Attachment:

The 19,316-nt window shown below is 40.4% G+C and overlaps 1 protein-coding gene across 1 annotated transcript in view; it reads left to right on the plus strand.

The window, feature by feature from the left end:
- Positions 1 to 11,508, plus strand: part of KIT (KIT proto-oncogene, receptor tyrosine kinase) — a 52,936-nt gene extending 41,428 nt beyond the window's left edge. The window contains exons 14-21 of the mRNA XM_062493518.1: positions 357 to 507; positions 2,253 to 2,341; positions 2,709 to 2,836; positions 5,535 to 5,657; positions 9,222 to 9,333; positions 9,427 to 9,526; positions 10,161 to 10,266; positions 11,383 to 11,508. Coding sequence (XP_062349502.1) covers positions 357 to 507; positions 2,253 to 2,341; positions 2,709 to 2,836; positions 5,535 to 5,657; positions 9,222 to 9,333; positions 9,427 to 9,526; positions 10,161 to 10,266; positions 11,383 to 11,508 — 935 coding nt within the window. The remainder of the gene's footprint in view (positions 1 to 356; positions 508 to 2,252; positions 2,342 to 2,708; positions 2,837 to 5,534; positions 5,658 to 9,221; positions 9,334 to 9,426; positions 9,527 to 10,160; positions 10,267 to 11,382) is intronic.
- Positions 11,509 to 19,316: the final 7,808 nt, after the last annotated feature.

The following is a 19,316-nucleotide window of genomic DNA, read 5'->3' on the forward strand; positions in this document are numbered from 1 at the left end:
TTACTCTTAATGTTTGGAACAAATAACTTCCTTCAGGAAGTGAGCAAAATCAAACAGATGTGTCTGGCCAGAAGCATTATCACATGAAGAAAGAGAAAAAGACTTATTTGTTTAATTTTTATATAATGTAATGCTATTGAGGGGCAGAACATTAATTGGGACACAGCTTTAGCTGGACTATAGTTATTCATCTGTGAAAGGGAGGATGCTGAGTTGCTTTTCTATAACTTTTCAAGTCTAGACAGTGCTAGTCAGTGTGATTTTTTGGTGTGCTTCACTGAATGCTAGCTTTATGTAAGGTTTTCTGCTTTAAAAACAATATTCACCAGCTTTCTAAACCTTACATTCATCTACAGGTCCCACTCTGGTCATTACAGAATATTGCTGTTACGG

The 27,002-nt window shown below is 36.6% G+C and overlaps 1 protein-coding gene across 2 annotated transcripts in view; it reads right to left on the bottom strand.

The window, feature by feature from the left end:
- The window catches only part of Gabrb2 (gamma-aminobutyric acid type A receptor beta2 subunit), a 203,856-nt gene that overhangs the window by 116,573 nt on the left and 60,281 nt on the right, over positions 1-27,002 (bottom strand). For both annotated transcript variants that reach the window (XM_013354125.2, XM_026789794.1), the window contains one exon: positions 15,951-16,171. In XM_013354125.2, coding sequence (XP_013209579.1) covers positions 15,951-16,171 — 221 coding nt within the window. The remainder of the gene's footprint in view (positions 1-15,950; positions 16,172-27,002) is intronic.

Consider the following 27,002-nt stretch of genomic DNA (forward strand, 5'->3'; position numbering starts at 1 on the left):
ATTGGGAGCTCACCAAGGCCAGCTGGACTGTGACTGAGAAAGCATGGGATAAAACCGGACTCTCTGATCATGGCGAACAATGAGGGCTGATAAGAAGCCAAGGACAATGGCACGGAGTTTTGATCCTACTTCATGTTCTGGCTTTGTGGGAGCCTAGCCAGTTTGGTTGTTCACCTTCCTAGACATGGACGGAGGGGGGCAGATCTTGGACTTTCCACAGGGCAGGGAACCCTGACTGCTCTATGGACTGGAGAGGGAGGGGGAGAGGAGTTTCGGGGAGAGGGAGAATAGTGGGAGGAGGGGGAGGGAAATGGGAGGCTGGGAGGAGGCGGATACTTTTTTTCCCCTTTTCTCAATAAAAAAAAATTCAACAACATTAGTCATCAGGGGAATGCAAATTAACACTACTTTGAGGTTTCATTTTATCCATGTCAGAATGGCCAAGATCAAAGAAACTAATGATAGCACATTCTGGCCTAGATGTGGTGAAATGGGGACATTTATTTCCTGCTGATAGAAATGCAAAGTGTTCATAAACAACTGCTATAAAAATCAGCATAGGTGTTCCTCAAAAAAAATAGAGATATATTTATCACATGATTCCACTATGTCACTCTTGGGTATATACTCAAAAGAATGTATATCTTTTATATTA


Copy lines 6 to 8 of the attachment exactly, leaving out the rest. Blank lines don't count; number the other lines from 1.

TTACTCTTAATGTTTGGAACAAATAACTTCCTTCAGGAAGTGAGCAAAATCAAACAGATGTGTCTGGCCAGAAGCATTATCACATGAAGAAAGAGAAAAAGACTTATTTGTTTAATTTTTATATAATGTAATGCTATTGAGGGGCAGAACATTAATTGGGACACAGCTTTAGCTGGACTATAGTTATTCATCTGTGAAAGGGAGGATGCTGAGTTGCTTTTCTATAACTTTTCAAGTCTAGACAGTGCTAGTCAGTGTGATTTTTTGGTGTGCTTCACTGAATGCTAGCTTTATGTAAGGTTTTCTGCTTTAAAAACAATATTCACCAGCTTTCTAAACCTTACATTCATCTACAGGTCCCACTCTGGTCATTACAGAATATTGCTGTTACGG

The 27,002-nt window shown below is 36.6% G+C and overlaps 1 protein-coding gene across 2 annotated transcripts in view; it reads right to left on the bottom strand.

The window, feature by feature from the left end: